Posted in Eleanor Cawley, M.S., OTR/L

The Student Interview

The Student Interview Cover

The Student Interview has been something that I have used when assessing students for occupational therapy for some time now.  I have found that by providing a structured interview, that the student could complete independently, allowed the student to provide information in such a way as not to be embarrassed. Although the student knows that the document will be reviewed later, it is much less stressful to check that box and to know what will be discussed; like a celebrity preparing for a television interview.

The Student Interview explores the following areas:

  • Orientation
  • Activities
  • Activities of Daily Living
  • School Skills
  • Technology
  • Self-Regulation
  • Includes open-ended questions regarding the student’s current programming
  • The student’s wants and needs
  • Student Satisfaction Survey- Yes even your students should give feedback- It can be eye opening.

The Student Interview also includes a rubric to assess the responses to the checklist questions.  While not a developed verbatim, it allows the therapist to get an overview of the student’s perception of his or her own abilities.

As a student begins his or her transition into the real world, it is our obligation to help our students to become participants in the development of their IEP and contribute in any way that they can.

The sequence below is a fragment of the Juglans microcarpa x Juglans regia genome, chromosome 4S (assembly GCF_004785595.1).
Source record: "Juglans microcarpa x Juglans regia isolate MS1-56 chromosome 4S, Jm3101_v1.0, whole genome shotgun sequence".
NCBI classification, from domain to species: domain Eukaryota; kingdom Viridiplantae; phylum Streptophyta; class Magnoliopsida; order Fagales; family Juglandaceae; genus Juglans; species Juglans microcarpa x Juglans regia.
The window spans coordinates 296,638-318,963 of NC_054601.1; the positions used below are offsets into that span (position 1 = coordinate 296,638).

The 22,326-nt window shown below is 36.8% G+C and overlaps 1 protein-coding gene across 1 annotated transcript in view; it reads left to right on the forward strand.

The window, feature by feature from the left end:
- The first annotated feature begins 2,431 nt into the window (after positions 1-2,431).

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I am an occupational therapist with 18 years of experience in the pediatric sector, much of that time as an independent contractor. I am very passionate about my work and my writing. My degrees include a Bachelor’s of Science in Health Sciences and a Master’s of Science in Occupational Therapy from Touro College. Since graduating as a non-traditional student, I have worked in a variety of settings throughout the life span but settled in the area of school-based therapy. My interests lie in the area of using technology to support independence and I often train students to use programming not only to monitor their own goal progress but also support educational, vocational and life skills. Another area of particular interest is documentation. As an independent contractor for many years, I feel that it is important to align methods of documenting goal progress with educators for greater consistency and understanding when writing for an IEP. It is better to plan a format for documentation used in the IEP, such as for assessment and goal progress and that a rubric, in many ways, fulfills the need for consistency in documentation across all domains. Combining my interest in technology and documentation, I use Microsoft OneNote to maintain all documentation. I create a digital notebook for each student or patient with any forms required uploaded as templates which can then be completed, and saved automatically. I strongly believe in student centered approach to therapy. Students must be active participants in developing goals and documenting progress. In order to help students understand their progress, I teach my students to develop electronic portfolios and to use spreadsheet programming with graphs to collect data and view progress, whenever possible.